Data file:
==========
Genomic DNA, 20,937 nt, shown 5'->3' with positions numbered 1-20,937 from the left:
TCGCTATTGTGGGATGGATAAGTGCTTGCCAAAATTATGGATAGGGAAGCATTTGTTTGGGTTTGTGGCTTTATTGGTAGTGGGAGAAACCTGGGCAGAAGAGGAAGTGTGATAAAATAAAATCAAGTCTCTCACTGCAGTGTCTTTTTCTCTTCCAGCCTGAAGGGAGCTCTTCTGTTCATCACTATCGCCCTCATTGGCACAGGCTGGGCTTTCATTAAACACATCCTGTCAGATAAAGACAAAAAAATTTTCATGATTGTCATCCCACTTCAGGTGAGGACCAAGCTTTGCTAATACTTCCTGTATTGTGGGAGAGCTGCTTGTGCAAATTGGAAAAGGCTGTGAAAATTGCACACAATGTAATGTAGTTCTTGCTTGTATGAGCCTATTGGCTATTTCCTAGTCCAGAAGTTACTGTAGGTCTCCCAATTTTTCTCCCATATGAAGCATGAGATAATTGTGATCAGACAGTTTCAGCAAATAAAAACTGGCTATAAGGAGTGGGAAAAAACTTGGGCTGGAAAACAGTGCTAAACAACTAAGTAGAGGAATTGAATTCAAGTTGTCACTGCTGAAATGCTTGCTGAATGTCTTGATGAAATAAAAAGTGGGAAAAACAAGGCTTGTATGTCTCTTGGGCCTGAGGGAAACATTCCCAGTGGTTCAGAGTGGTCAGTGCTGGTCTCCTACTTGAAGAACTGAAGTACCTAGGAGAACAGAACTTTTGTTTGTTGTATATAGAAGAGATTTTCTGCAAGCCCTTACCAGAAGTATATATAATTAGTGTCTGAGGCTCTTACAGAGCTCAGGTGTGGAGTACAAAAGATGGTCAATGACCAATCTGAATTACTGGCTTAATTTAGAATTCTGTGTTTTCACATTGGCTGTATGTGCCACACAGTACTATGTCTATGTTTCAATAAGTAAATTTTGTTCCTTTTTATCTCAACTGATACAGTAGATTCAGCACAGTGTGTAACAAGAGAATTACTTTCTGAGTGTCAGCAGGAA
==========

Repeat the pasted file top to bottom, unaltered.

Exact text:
Genomic DNA, 20,937 nt, shown 5'->3' with positions numbered 1-20,937 from the left:
TCGCTATTGTGGGATGGATAAGTGCTTGCCAAAATTATGGATAGGGAAGCATTTGTTTGGGTTTGTGGCTTTATTGGTAGTGGGAGAAACCTGGGCAGAAGAGGAAGTGTGATAAAATAAAATCAAGTCTCTCACTGCAGTGTCTTTTTCTCTTCCAGCCTGAAGGGAGCTCTTCTGTTCATCACTATCGCCCTCATTGGCACAGGCTGGGCTTTCATTAAACACATCCTGTCAGATAAAGACAAAAAAATTTTCATGATTGTCATCCCACTTCAGGTGAGGACCAAGCTTTGCTAATACTTCCTGTATTGTGGGAGAGCTGCTTGTGCAAATTGGAAAAGGCTGTGAAAATTGCACACAATGTAATGTAGTTCTTGCTTGTATGAGCCTATTGGCTATTTCCTAGTCCAGAAGTTACTGTAGGTCTCCCAATTTTTCTCCCATATGAAGCATGAGATAATTGTGATCAGACAGTTTCAGCAAATAAAAACTGGCTATAAGGAGTGGGAAAAAACTTGGGCTGGAAAACAGTGCTAAACAACTAAGTAGAGGAATTGAATTCAAGTTGTCACTGCTGAAATGCTTGCTGAATGTCTTGATGAAATAAAAAGTGGGAAAAACAAGGCTTGTATGTCTCTTGGGCCTGAGGGAAACATTCCCAGTGGTTCAGAGTGGTCAGTGCTGGTCTCCTACTTGAAGAACTGAAGTACCTAGGAGAACAGAACTTTTGTTTGTTGTATATAGAAGAGATTTTCTGCAAGCCCTTACCAGAAGTATATATAATTAGTGTCTGAGGCTCTTACAGAGCTCAGGTGTGGAGTACAAAAGATGGTCAATGACCAATCTGAATTACTGGCTTAATTTAGAATTCTGTGTTTTCACATTGGCTGTATGTGCCACACAGTACTATGTCTATGTTTCAATAAGTAAATTTTGTTCCTTTTTATCTCAACTGATACAGTAGATTCAGCACAGTGTGTAACAAGAGAATTACTTTCTGAGTGTCAGCAGGAA